Do Kids Really Believe Curious George Can Fly a Kite?

Say it ain't so!  Max and Ruby!  Curious George.  The three little pigs.

The very reason we love them so is now the same one scientists say actually harms our kids. Giving animals human characteristics can lead to "less factual learning" but also influences "children’s reasoning about animals."

Does this mean they'll grow up to pull the wings off birds?  No, of course not.  But researchers also say that young readers are more likely to "attribute human behaviors and emotions to animals when exposed to books with anthropomorphized animals than books depicting animals realistically," according to

“Books that portray animals realistically lead to more learning and more accurate biological understanding,” the Web site quotes lead author Patricia Ganea, assistant professor with the University of Toronto’s Department of Applied Psychology and Human Development. “We were surprised to find that even the older children in our study were sensitive to the anthropocentric portrayals of animals in the books and attributed more human characteristics to animals after being exposed to fantastical books than after being exposed to realistic books.”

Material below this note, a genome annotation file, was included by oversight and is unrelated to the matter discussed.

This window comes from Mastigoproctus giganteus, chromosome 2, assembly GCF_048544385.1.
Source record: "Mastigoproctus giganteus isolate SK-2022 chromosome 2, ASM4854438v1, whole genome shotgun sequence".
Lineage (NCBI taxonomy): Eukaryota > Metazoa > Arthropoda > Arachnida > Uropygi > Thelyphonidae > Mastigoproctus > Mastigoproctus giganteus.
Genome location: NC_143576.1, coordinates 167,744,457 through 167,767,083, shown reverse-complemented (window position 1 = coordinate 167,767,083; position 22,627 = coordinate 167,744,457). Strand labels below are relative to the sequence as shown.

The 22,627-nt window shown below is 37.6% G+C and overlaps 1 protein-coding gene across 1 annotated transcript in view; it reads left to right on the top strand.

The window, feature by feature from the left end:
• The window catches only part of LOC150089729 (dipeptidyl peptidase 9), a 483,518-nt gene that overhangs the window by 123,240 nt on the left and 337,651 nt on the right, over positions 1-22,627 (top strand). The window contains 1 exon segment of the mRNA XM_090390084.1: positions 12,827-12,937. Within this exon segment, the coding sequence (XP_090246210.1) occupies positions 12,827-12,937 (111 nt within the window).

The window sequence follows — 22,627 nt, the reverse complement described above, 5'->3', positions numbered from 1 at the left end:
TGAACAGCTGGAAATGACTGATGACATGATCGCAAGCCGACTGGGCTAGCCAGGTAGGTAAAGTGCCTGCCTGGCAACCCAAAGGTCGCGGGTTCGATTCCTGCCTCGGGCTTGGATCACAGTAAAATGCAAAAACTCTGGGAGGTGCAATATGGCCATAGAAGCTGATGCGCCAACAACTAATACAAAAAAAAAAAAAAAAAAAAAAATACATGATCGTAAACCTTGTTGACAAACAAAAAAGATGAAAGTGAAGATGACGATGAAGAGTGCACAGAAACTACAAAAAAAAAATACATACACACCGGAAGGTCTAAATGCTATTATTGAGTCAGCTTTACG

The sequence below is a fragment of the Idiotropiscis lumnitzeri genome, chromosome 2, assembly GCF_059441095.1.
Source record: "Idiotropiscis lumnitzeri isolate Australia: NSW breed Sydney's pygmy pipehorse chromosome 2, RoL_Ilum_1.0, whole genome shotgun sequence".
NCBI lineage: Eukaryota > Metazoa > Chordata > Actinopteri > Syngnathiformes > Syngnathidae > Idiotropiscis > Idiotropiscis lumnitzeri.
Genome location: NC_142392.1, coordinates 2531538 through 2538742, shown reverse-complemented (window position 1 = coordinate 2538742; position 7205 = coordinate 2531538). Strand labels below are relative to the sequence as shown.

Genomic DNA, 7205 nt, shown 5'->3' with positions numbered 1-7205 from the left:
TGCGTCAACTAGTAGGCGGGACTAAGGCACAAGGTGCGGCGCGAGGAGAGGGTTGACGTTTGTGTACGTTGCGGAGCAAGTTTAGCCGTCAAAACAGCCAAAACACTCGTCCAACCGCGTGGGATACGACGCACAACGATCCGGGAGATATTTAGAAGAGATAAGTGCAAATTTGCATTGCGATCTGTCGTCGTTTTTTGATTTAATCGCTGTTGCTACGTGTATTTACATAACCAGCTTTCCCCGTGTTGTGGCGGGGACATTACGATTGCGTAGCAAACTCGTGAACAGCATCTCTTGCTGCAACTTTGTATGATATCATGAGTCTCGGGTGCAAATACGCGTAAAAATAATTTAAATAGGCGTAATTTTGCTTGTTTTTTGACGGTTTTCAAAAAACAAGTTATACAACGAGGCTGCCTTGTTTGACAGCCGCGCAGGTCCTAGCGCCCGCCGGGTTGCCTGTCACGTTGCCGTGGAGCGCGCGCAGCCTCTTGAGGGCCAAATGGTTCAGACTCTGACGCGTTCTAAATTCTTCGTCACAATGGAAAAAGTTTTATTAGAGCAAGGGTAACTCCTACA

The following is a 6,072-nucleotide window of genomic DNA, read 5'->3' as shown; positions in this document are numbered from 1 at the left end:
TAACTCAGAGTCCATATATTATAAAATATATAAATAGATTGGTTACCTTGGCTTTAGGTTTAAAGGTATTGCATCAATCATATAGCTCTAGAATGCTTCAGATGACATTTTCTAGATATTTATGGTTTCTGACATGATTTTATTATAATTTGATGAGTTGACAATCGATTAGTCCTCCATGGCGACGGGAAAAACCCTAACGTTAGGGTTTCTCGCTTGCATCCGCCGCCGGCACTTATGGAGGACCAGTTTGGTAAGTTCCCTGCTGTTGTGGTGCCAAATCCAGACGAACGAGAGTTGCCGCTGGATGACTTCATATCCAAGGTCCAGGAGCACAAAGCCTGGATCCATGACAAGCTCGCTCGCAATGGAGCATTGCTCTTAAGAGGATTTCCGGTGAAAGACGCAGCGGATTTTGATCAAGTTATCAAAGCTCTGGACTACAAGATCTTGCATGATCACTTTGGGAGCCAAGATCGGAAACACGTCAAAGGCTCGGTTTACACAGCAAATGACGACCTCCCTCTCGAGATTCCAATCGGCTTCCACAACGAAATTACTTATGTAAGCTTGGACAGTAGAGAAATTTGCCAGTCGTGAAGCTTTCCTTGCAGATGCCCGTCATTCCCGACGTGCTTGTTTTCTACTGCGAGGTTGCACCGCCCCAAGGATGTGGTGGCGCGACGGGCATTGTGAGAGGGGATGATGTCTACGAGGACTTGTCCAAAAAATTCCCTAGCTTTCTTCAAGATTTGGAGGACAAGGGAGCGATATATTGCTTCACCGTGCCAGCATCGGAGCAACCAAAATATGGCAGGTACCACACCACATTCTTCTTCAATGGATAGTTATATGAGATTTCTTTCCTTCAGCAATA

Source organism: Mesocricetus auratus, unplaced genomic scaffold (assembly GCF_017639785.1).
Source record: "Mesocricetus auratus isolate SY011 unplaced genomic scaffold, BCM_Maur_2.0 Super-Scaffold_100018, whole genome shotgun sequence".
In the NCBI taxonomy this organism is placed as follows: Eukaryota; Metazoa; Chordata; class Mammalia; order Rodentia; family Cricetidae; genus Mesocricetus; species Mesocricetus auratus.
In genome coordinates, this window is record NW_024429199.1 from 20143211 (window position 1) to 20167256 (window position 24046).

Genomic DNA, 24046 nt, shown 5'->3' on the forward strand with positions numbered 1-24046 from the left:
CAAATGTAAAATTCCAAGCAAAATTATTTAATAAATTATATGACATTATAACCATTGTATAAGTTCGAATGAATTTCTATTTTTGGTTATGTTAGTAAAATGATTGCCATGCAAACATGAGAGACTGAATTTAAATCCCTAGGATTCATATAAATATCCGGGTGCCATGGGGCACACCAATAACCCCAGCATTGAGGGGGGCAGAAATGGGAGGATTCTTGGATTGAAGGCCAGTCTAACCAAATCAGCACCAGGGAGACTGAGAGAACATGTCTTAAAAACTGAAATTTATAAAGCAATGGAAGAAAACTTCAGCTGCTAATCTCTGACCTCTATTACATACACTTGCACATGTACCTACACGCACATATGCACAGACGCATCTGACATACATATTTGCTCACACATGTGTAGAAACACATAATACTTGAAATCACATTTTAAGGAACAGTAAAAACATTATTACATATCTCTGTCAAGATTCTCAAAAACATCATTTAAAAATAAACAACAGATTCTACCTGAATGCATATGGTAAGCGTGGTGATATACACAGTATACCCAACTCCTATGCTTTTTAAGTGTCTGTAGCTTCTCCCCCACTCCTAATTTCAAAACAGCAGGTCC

So where's the harm?  .

Researchers say we should be more careful about the type of books we choose to teach children about the real world. They advise parents and teachers to consider using a variety of informational and nonfiction books, and to use factual language when describing the biological world to young children.

Does anyone really think a child is going to grow up believing a person can climb a beanstalk to the sky, or a monkey in a yellow hat is going to drive a car?  I think not.  But maybe we do need to remind them not to get mad when the giraffe at the zoo doesn't talk back to them.


Popular posts from this blog

Think You're Pretty Smart? You May Actually Stink at Visual Skills, Crucial in Today's Digital World

Leave Your Ego at the Door

End Your Texts With a Period? Don't